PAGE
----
So what is necessary for love? How does it get into every story?

Only two things are needed. 

  1. Characters
  2. Relationships

Simple, right?

Put two people together and there will be some kind of relationship. Good chance it won’t be a loving one, but every character has a history. Since attachment is a basic human need, a necessity for survival in our infancy, somewhere along the line your character will have experienced love with someone, and if not a human then with a pet that had provided nurturing along life’s journey.

Your character’s back-story is what has made him (or her) who he/she is. Love will always be in there somewhere, and how your character acts or reacts will reflect that relationship in some form.

What do you think? Does every fiction story have some thread of love included?

I read Jami Gold’s blog. I loved her post this week and you might want to check it out too. It’s about the romance genre in general and titled, Is “Love Conquers All” Realistic?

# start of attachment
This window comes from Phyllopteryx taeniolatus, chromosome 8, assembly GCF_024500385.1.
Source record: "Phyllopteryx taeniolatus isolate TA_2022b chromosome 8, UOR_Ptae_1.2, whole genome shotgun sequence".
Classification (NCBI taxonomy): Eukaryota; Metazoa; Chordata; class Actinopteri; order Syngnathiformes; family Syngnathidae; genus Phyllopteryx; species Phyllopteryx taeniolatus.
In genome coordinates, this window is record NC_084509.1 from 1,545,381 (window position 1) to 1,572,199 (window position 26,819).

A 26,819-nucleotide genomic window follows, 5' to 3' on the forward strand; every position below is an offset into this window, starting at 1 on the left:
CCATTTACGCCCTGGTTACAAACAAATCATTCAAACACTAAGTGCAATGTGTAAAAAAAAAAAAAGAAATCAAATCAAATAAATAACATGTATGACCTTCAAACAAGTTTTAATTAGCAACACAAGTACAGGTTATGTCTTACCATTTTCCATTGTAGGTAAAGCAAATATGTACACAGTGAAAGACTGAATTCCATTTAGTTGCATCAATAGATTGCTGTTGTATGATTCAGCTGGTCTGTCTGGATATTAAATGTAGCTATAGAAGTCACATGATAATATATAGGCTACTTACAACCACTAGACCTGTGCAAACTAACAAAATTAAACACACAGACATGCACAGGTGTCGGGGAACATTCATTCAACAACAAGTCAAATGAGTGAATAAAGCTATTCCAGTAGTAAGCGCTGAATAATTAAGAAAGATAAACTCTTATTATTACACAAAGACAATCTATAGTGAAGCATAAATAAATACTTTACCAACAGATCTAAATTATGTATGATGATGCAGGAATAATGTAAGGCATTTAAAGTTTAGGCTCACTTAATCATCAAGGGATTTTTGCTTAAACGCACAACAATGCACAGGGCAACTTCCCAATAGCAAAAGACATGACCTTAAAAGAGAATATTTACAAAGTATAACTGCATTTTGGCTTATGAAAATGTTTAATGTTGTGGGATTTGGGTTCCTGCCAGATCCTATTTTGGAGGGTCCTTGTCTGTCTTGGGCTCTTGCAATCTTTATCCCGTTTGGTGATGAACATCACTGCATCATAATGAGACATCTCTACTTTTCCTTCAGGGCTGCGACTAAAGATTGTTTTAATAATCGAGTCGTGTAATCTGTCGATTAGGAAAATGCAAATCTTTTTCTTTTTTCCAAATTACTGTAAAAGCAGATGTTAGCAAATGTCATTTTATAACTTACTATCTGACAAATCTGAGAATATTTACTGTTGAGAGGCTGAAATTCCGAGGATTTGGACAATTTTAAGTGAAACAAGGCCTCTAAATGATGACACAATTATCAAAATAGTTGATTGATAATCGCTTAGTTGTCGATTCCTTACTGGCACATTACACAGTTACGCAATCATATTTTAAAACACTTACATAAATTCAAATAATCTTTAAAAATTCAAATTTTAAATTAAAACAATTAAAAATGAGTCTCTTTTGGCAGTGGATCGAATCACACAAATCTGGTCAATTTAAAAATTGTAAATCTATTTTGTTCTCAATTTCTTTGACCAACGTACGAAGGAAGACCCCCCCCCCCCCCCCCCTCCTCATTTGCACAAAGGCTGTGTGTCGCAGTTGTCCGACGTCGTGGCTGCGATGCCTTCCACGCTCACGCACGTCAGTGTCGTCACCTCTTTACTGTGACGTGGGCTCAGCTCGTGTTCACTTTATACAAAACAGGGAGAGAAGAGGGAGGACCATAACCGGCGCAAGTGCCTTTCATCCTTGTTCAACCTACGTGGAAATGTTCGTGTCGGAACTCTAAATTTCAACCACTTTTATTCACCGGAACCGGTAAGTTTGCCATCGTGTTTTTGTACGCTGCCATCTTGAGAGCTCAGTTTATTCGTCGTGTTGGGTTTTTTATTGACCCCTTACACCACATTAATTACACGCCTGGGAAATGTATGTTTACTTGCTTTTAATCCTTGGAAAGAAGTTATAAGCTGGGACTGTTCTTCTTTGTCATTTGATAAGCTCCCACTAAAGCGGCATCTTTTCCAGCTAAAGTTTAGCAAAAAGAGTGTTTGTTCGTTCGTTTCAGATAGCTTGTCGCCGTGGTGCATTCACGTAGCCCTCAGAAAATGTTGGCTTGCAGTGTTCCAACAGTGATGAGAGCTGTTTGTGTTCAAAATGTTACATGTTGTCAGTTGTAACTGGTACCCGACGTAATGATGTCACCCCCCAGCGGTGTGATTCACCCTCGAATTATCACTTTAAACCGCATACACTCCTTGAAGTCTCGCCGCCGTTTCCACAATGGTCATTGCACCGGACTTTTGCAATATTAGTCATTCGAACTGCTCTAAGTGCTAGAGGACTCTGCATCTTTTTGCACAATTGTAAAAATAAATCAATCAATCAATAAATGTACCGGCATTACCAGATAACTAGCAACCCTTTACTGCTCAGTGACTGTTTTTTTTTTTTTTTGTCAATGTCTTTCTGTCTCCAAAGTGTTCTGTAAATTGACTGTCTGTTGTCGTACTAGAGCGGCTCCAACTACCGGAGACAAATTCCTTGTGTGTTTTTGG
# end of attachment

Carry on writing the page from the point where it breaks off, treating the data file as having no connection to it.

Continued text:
Did you know that after this year, the next time we can celebrate Valentine’s Day on a Saturday is in 2026? That must be the reason my husband can’t book a restaurant table that he wants in Vancouver this weekend! And it’s not only because he left it until 3 days beforehand…

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Writing Progress: Good progress reviewing my very rough first draft.

Writing Distractions:  

  1. I’m almost finished setting up my new office space. It’s got a great ambiance so progress is a must.
  2. Went wedding dress shopping last week with my daughter. Great fun!
  3. Organizing photos for said wedding. Memory lane is a huge distraction, but tons of fun!
  4. Feeling guilty about avoiding getting my tax stuff done….

Treats eaten: homemade chocolate pudding x 2 (small and delicious!) but only after a large salad. It all helps!

Movies/TV watched: getting into the series Selfridges. I’d like to watch what Joe is into as well, Better Call Saul.

Books reading: Gabor Maté’s In the Realm of Hungry Ghosts.

Perspective Photos taken this week:

 

 

 

 

 

 

 

 

 

 

 

 

 

 

 

 

 

Happy writing!